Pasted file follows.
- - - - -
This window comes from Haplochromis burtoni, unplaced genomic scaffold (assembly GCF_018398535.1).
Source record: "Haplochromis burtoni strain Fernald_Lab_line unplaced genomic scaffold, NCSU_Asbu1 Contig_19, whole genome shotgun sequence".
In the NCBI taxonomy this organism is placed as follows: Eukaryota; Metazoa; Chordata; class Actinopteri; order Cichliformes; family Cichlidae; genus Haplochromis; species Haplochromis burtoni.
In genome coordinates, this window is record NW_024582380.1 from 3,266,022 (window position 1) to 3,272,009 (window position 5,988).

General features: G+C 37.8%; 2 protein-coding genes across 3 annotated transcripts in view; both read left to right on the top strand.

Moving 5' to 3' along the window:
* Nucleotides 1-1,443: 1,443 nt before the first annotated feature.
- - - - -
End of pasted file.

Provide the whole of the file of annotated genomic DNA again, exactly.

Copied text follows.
This window comes from Haplochromis burtoni, unplaced genomic scaffold (assembly GCF_018398535.1).
Source record: "Haplochromis burtoni strain Fernald_Lab_line unplaced genomic scaffold, NCSU_Asbu1 Contig_19, whole genome shotgun sequence".
In the NCBI taxonomy this organism is placed as follows: Eukaryota; Metazoa; Chordata; class Actinopteri; order Cichliformes; family Cichlidae; genus Haplochromis; species Haplochromis burtoni.
In genome coordinates, this window is record NW_024582380.1 from 3,266,022 (window position 1) to 3,272,009 (window position 5,988).

General features: G+C 37.8%; 2 protein-coding genes across 3 annotated transcripts in view; both read left to right on the top strand.

Moving 5' to 3' along the window:
* Nucleotides 1-1,443: 1,443 nt before the first annotated feature.